Radio interview with a Chrysler dealer

Discussion in 'Economy' started by alan1, May 14, 2009.

  1. alan1
    Offline

    alan1 USMB Mod Staff Member Supporting Member

    Joined:
    Dec 13, 2008
    Messages:
    18,845
    Thanks Received:
    3,577
    Trophy Points:
    245
    Location:
    Shoveling the ashes
    Ratings:
    +3,769
    Sorry folks, it was a radio interview I heard on the way home from work today, so I can't provide a link.

    They were talking to a guy that owns a Chrysler dealership (he owns a Huyndai dealership also).
    He got his phone call today. He is one of the 3600 Chrysler dealerships that is being shut down. He employs 70 people at his dealership. He owns the real estate, the cars, the shop, and all the parts in it. His shop alone does $200,000 in business a month (sales, not profit). Losing his dealership means that he can no longer be an official Chrysler Certified Repair Shop. He was the only Chrysler dealership in the county (right next to a large county with other Chrysler dealerships).
    He was talking about how hard it was to tell his employees that most of them will lose their jobs due to this action. And it was not due to anything that any of them had done.

    So, my questions about this are numerous.
    How does telling a successful business to close it's doors help Chrysler? It wasn't like Chrysler was paying for any of this, he owned everything.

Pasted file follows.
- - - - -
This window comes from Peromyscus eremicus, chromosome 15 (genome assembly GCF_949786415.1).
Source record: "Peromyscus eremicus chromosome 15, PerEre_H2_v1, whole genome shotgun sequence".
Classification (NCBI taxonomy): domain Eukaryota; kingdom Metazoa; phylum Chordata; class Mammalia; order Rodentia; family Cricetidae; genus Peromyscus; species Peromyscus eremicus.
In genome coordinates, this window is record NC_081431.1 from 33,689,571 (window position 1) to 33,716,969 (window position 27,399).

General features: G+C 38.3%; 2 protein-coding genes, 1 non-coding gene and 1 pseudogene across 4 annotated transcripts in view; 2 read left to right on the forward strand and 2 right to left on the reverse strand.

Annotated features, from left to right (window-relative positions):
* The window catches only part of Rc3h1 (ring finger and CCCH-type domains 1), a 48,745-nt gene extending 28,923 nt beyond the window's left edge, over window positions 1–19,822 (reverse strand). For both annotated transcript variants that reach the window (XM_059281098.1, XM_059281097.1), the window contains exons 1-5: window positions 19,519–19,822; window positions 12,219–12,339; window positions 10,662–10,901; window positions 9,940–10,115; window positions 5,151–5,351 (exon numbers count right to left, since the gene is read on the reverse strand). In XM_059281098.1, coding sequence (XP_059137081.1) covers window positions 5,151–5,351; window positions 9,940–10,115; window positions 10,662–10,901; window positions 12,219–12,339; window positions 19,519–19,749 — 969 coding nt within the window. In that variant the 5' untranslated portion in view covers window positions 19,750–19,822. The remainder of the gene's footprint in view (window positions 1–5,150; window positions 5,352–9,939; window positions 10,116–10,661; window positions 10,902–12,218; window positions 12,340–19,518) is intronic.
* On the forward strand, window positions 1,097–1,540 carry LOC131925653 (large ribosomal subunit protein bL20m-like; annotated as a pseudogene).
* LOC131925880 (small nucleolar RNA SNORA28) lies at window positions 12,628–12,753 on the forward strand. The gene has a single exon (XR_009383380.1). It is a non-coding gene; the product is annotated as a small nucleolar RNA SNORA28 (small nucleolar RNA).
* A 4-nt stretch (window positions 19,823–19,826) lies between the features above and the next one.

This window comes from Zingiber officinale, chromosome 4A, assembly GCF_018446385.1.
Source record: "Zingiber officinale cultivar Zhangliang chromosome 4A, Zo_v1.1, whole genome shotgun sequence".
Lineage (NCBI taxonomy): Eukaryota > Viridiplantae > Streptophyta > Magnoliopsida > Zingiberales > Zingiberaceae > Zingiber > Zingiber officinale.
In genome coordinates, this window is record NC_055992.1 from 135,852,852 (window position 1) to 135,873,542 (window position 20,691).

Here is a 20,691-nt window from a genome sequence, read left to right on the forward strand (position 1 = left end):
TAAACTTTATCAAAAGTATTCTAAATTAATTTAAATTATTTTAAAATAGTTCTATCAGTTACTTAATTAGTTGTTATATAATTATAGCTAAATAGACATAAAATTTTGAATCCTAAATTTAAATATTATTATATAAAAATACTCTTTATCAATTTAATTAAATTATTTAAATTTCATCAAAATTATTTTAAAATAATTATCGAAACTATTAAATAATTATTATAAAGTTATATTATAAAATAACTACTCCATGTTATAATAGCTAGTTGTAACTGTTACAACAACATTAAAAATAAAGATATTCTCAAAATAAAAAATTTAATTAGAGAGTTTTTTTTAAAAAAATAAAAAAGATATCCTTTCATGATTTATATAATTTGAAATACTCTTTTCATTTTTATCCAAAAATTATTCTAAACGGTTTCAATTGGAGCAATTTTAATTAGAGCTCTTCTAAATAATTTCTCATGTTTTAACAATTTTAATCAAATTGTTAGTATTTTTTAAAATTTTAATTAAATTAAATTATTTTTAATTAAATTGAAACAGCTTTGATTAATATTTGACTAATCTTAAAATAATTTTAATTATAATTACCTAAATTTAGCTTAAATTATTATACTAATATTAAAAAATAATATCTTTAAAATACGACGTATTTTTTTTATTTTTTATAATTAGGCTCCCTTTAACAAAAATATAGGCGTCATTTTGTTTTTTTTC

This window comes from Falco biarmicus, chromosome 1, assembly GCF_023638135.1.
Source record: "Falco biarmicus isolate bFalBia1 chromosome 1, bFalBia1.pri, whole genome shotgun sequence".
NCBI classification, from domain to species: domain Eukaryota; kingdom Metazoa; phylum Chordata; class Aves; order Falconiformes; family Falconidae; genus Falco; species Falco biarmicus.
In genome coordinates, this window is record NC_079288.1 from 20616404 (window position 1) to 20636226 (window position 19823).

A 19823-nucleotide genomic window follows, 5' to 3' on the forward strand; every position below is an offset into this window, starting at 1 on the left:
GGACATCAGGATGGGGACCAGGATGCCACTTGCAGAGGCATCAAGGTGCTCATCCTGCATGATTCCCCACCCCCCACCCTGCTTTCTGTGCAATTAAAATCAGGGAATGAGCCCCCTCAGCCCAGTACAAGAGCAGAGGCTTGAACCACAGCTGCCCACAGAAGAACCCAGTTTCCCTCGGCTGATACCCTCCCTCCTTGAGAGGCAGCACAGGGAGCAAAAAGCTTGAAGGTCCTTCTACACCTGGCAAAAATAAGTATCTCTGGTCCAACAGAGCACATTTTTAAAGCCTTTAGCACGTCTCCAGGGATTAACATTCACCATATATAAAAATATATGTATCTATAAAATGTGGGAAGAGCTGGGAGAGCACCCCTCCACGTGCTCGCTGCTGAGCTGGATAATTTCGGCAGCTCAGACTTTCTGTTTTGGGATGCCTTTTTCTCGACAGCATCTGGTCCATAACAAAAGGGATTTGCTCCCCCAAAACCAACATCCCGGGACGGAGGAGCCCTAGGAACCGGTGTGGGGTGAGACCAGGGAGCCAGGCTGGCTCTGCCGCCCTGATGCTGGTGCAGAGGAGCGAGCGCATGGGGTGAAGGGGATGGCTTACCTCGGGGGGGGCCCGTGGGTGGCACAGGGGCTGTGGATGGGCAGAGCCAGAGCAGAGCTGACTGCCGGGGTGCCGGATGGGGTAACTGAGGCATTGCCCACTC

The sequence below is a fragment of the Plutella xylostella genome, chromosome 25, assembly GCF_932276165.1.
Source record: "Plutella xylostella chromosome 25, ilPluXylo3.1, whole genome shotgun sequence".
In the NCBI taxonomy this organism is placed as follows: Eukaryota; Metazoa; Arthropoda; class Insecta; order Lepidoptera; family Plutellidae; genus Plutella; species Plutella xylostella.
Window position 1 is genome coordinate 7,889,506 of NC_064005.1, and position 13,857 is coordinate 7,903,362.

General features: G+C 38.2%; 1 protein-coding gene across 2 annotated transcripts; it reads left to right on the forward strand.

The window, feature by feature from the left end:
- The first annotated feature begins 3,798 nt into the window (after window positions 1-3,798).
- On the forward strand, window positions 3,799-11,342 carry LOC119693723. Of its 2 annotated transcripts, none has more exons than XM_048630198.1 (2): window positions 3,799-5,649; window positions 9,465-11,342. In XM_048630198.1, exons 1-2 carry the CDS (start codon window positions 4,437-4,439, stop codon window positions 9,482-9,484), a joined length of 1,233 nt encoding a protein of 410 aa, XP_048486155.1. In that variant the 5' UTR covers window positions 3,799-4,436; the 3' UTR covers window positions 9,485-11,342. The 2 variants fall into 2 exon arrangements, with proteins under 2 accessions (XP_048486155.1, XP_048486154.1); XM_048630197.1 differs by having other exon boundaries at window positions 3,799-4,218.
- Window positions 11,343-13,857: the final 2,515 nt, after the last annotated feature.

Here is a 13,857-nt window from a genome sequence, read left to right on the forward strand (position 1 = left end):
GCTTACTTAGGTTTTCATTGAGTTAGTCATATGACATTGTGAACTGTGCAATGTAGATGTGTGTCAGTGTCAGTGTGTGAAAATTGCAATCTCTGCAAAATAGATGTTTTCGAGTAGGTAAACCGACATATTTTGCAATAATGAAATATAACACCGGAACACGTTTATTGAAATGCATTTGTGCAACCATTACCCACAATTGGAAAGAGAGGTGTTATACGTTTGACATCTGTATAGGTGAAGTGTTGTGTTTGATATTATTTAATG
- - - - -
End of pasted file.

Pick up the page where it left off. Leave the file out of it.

How does putting his 70 employees out of work "save jobs", stimulate the economy, or keep the tax paying base of the business and the employees?
    How does it help Chrysler to sell cars if a successful dealership is shutdown?
    Who decided that Chrysler needed to tell 3600 independently owned and operated dealerships that they had to close up their business? That very same business that sold Chrysler cars?
    How the heck does Chrysler think it can sell cars without dealerships (or at least without half of what they had)?

    I know Chrysler is in bankruptcy, but how does closing independently owned and operated dealerships that own their own inventory (cars, repair parts, real estate) save Chrysler any money or reduce expenses?
     
  2. wimpy77
    Offline

    wimpy77 Member

    Joined:
    Jan 21, 2009
    Messages:
    591
    Thanks Received:
    10
    Trophy Points:
    16
    Ratings:
    +10
    first of all the closed 790 not 3600.

    it sucks but i would ask you how far was the nearest dealership? if the next dealership was lets so 30 mins or so away then chrysler more than likely closed the dealership because the one in the next county mad them more money. if he owns his dealership he could probably look into selling foreign cars or fords. to be honest i think it is gonna be a while before chrysler or gm will be competitive again.
     
  3. alan1
    Offline

    alan1 USMB Mod Staff Member Supporting Member

    Joined:
    Dec 13, 2008
    Messages:
    18,845
    Thanks Received:
    3,577
    Trophy Points:
    245
    Location:
    Shoveling the ashes
    Ratings:
    +3,769
    I must have misunderstood something he said.
    Chrysler has 3200 dealerships and is closing about half of them according to this article, What does Chrysler's filing mean for GM, suppliers? - USATODAY.com

    Part of the thing is that there doesn't seem to be any rhyme or reason to the ones getting closed. I live within 45 minutes of probably 6 Chrysler dealerships, as far as I've heard, in this area, he was the only one to get notice yesterday that he was being shut down.